Once described as the French Mendelssohn, Saint-Saëns was a talented and precocious child, with interests by no means confined to music. He made an early impression as a pianist. Following established French tradition, he was for nearly twenty years organist at the
Madeleine in Paris and taught at the Ecole Niedermeyer, where he befriended his pupil Gabriel Fauré. Prolific and versatile as a composer, by the time of his death in 1921 his popularity in France had diminished very considerably, as fashions in music changed.
The best known of the thirteen operas completed by Saint-Saëns is Samson et Dalila, a romantic treatment of the biblical story.
Vocal and Choral Music
Saint-Saëns wrote a number of sacred and secular Choral music and made a considerable contribution to the body of French solo song.
The third of the three numbered symphonies of Saint-Saëns, the so-called Organ Symphony, so named from the use of the instrument in the work, is the best known. Other popular Orchestral music include Le Rouet d'Omphale (Omphale's Wheel) and Danse macabre.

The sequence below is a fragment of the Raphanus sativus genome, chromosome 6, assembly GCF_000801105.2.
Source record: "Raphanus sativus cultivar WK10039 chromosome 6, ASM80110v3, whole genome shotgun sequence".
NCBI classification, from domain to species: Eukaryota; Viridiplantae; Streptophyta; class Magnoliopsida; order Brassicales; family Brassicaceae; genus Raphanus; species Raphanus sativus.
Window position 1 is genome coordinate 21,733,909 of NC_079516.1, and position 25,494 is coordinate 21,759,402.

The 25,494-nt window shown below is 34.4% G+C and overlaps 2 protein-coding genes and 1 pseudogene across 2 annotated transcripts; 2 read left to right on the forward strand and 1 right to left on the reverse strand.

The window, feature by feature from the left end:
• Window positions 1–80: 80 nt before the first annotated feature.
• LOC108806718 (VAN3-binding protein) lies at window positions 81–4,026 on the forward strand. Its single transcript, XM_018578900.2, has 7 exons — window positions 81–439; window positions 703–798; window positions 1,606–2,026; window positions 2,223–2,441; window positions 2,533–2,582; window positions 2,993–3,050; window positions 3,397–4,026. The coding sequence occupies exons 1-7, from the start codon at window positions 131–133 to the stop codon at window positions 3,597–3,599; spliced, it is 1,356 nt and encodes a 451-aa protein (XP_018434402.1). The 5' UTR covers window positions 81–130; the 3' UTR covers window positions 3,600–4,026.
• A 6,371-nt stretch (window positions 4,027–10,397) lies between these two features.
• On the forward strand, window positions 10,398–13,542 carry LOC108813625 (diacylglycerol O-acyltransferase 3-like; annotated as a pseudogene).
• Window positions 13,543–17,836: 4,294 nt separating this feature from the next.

Saint-Saëns was equally prolific in his provision of chamber music, with a series of duo sonatas, including two violin sonatas, two cello sonatas and a variety of other pieces. His Carnival of the Animals, often heard in more expanded form, was in origin a private joke for the
enjoyment of the composer's friends.
Biography selected from Naxos, the World's Leading Classical Music Label.
©HNH International Ltd. 2000. In kunstderfuge.com by permission. All rights reserved.